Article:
T.sub.13 =T.sub.6 -T.sub.7 <<1;
T.sub.14 =T.sub.8 ;
T.sub.15 =T.sub.9 <<1+T.sub.11 ;
T.sub.16 =a.sub.2 T.sub.10, where a2=0.22; and
T.sub.17 =T.sub.11 -T.sub.9 ; and
calculating coefficients using:
C.sub.0 =T.sub.12 ;
C.sub.4 =T.sub.13 ;
C.sub.2 =T.sub.14 ;
C.sub.1 =T.sub.15 +T.sub.16 ;
C.sub.5 =T.sub.16 -T.sub.15 ; and
C.sub.3 =T.sub.17.
15. The method of claim 9, where computer instructions for performing the method steps are stored on a computer-readable medium.
16. A method of performing an N-point scaled inverse discrete cosine transform on an N computer system having a processor, where N is selected from 1, 2, 3, 4, and 6, the method comprising the steps of:
entropy decoding the N produce a decoded N
performing the N-point scaled inverse discrete cosine transform on the decoded N transformed data; and
storing the transformed data in the memory.
17. The method of claim 16, where N is 1, P.sub.i are data from the transformed data, C.sub.j are coefficients from the N coefficients retrieved from the memory, and the performing step comprises the substep of:
calculating a datum using P.sub.0 =C.sub.0.
18. The method of claim 16, where N is 2, P.sub.i are data from the transformed data, C.sub.j are coefficients from the N coefficients retrieved from the memory, and the performing step comprises the substeps of:
calculating a first datum using P.sub.0 =C.sub.0 +C.sub.1 ; and
calculating a second datum using P.sub.1 =C.sub.0 -C.sub.1.
19. The method of claim 16, where N is 3, P.sub.i are data from the transformed data, C.sub.j are coefficients from the N coefficients retrieved from the memory, T.sub.k are temporary variables, and the performing step comprises the substeps of:
calculating a first set of temporary variables using:
T.sub.0 =C.sub.0 +C.sub.2 ;
T=C.sub.0 -C.sub.0 <<1; and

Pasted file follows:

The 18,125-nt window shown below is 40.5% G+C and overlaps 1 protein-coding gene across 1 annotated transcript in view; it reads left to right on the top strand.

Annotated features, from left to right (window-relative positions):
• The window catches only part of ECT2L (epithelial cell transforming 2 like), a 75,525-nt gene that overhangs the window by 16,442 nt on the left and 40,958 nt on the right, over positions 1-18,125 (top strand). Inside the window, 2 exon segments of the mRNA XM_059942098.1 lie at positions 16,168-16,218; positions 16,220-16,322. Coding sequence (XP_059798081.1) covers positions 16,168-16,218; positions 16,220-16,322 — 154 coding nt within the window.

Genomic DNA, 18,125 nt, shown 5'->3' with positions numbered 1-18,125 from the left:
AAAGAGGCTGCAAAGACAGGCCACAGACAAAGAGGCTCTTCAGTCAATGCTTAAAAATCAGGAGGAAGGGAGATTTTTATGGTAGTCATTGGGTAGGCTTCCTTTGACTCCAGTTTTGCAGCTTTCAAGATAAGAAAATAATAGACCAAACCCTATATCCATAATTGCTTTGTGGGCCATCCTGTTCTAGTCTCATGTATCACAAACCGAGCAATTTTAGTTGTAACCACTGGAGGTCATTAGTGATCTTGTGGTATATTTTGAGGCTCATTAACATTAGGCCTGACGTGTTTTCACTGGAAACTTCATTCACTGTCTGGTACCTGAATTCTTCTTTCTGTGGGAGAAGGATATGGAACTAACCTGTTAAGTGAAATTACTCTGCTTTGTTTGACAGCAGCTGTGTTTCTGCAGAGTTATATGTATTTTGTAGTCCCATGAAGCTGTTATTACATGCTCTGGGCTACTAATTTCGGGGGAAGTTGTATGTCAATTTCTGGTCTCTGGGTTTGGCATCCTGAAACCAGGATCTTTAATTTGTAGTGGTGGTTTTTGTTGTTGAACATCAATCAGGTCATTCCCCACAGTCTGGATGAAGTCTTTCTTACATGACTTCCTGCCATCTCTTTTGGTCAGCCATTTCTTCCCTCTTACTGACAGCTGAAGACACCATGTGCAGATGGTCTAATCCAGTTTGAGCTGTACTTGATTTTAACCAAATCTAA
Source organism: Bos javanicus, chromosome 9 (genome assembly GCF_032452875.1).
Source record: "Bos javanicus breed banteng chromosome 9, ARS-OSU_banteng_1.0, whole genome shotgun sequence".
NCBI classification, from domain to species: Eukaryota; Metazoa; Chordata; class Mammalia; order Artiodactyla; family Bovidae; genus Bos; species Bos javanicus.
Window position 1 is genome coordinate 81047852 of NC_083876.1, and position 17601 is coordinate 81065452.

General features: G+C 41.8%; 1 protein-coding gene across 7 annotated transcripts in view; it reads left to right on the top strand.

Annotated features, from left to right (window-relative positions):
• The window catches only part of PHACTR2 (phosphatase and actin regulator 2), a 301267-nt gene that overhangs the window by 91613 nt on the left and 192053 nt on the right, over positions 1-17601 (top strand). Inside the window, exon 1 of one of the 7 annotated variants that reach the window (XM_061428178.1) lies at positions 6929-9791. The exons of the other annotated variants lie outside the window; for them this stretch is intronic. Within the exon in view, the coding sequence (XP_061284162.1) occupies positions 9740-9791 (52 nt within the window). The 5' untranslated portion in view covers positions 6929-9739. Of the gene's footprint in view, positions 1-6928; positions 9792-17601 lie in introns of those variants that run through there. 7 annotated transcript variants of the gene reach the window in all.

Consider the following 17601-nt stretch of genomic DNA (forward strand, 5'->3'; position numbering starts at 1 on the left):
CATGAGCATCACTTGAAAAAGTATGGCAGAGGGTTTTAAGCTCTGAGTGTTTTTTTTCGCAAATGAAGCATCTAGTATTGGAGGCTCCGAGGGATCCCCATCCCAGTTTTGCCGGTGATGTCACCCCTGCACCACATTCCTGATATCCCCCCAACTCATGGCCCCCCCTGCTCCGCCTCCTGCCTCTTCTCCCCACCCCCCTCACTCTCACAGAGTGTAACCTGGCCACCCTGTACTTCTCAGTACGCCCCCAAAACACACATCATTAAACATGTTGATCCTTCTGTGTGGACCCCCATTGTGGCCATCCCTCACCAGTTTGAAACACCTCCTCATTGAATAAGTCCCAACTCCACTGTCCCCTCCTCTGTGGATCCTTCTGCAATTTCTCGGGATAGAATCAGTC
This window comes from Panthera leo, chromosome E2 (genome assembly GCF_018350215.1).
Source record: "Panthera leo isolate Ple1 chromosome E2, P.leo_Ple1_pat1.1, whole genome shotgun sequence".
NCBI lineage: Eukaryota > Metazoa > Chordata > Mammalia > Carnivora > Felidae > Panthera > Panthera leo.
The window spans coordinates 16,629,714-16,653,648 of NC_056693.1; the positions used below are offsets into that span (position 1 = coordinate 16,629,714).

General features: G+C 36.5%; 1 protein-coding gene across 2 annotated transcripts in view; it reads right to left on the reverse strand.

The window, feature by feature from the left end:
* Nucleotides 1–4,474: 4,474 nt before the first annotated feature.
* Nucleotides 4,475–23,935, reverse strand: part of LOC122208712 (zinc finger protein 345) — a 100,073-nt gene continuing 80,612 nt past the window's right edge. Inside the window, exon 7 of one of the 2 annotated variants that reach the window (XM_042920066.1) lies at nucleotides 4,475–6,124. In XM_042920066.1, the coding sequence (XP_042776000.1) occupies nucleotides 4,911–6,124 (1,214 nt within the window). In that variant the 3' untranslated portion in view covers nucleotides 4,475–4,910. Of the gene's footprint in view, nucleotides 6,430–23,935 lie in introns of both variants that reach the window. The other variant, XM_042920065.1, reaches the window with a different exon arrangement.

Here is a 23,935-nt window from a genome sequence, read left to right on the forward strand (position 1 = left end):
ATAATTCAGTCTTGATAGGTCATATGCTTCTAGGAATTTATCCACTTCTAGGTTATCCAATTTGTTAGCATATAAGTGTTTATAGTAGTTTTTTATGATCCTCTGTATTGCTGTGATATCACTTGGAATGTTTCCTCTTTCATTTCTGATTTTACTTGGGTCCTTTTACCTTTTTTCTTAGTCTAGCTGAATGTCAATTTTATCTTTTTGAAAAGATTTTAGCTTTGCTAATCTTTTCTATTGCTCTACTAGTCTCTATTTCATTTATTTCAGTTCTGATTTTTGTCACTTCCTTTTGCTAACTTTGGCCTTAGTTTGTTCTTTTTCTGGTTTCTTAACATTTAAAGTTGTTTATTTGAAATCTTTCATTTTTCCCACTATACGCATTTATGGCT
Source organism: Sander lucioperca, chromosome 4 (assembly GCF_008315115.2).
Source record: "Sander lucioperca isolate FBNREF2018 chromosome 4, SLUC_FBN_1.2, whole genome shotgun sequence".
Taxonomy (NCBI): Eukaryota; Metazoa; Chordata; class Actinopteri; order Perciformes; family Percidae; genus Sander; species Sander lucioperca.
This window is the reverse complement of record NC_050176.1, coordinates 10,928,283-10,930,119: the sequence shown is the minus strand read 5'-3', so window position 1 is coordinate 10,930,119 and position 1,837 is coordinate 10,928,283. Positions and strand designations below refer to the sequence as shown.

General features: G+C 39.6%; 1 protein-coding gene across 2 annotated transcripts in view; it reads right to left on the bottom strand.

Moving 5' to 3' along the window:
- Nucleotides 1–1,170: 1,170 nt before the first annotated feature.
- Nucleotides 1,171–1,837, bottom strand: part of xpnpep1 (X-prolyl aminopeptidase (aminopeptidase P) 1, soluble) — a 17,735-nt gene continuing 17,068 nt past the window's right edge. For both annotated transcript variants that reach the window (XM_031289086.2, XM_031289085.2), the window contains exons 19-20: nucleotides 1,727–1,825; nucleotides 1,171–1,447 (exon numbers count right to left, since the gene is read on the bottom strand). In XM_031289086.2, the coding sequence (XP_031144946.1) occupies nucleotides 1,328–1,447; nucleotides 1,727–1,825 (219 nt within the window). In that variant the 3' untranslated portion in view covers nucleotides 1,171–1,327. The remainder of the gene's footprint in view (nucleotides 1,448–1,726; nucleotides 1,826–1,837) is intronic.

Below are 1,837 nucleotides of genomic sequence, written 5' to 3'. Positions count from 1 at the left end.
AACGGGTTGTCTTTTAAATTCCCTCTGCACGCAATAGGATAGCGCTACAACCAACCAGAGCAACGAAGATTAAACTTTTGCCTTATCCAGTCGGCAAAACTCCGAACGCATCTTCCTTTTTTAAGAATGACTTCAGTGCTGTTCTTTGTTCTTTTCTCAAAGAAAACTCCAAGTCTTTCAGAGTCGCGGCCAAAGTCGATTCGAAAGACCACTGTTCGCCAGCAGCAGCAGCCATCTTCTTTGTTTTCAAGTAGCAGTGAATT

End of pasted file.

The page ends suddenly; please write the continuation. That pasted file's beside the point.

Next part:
T.sub.2 =C.sub.1 ; and
calculating a set of data using:
P.sub.0 =T.sub.0 +T.sub.2 ;
P.sub.1 =T.sub.1 ; and
P.sub.2 =T.sub.0 -T.sub.2.
20.
20. The method of claim 16, where N=4,P.sub.i are data from the transformed data, C.sub.j are coefficients from the N retrieved from the memory, T.sub.k are temporary variables, and the performing step comprises the substeps of:
calculating a first set of temporary variables using:
T.sub.0 =C.sub.0 ;
T.sub.1 =C.sub.2 ;
T.sub.2 =C.sub.1 -C.sub.3 ; and
T.sub.3 =C.sub.1 +C.sub.3 ;
calculating a second set of temporary variables using:
T.sub.4 =T.sub.0 ;
T.sub.5 =T.sub.1 ;
T.sub.6 =a.sub.1 T.sub.2, where a.sub.1 =0.38; and
T.sub.7 =T.sub.3 ;
calculating a third set of temporary variables using:
T.sub.8 =T.sub.4 +T.sub.5 ;
T.sub.9 =T.sub.4 -T.sub.5 ;
T.sub.10 =T.sub.6 ; and
T.sub.11 =T.sub.6 +T.sub.7 ; and
calculating a set of data using:
P.sub.0 =T.sub.8 +T.sub.11 ;
P.sub.1 =T.sub.9 +T.sub.10 ;
P.sub.2 =T.sub.9 -T.sub.10 ; and
P.sub.3 =T.sub.8 -T.sub.11.
21. The method of claim 16, where N=6,P.sub.i are data from the transformed data, C.sub.j are coefficients from the N retrieved from the memory, T.sub.k are temporary variables, and the performing step comprises the substeps of:
calculating a first set of temporary variables using:
T.sub.0 =C.sub.0 ;
T.sub.1 =C.sub.4 ;
T.sub.2 =C.sub.2 ;
T.sub.3 =C.sub.1 -C.sub.5 ;
T.sub.4 =C.sub.1 +C.sub.5 ; and
T.sub.5 =C.sub.3 ;
calculating a second set of temporary variables using:
T.sub.6 =T.sub.0 +T.sub.1 ;
T.sub.7 =T.sub.0 -T.sub.1 <<1;
T.sub.8 =T.sub.2 ;